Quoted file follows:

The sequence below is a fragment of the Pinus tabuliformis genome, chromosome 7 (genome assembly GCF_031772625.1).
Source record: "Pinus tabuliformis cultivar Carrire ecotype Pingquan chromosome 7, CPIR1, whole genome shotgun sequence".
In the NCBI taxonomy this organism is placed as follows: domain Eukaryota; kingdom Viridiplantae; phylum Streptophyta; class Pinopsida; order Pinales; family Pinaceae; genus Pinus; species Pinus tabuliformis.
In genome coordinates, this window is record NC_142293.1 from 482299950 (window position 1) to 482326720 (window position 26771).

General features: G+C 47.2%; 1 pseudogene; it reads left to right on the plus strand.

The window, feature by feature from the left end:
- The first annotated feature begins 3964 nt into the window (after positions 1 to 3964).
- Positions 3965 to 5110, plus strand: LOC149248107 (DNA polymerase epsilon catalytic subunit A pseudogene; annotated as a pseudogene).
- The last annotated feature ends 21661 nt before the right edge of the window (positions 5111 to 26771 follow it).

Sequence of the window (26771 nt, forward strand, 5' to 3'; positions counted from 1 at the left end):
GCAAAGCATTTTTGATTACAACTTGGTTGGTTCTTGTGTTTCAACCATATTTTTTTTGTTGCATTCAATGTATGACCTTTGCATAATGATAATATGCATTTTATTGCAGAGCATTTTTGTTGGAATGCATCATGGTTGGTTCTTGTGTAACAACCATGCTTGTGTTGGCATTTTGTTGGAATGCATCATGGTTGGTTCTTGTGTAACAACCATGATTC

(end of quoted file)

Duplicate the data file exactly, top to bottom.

The sequence below is a fragment of the Pinus tabuliformis genome, chromosome 7 (genome assembly GCF_031772625.1).
Source record: "Pinus tabuliformis cultivar Carrire ecotype Pingquan chromosome 7, CPIR1, whole genome shotgun sequence".
In the NCBI taxonomy this organism is placed as follows: domain Eukaryota; kingdom Viridiplantae; phylum Streptophyta; class Pinopsida; order Pinales; family Pinaceae; genus Pinus; species Pinus tabuliformis.
In genome coordinates, this window is record NC_142293.1 from 482299950 (window position 1) to 482326720 (window position 26771).

General features: G+C 47.2%; 1 pseudogene; it reads left to right on the plus strand.

The window, feature by feature from the left end:
- The first annotated feature begins 3964 nt into the window (after positions 1 to 3964).
- Positions 3965 to 5110, plus strand: LOC149248107 (DNA polymerase epsilon catalytic subunit A pseudogene; annotated as a pseudogene).
- The last annotated feature ends 21661 nt before the right edge of the window (positions 5111 to 26771 follow it).

Sequence of the window (26771 nt, forward strand, 5' to 3'; positions counted from 1 at the left end):
GCAAAGCATTTTTGATTACAACTTGGTTGGTTCTTGTGTTTCAACCATATTTTTTTTGTTGCATTCAATGTATGACCTTTGCATAATGATAATATGCATTTTATTGCAGAGCATTTTTGTTGGAATGCATCATGGTTGGTTCTTGTGTAACAACCATGCTTGTGTTGGCATTTTGTTGGAATGCATCATGGTTGGTTCTTGTGTAACAACCATGATTC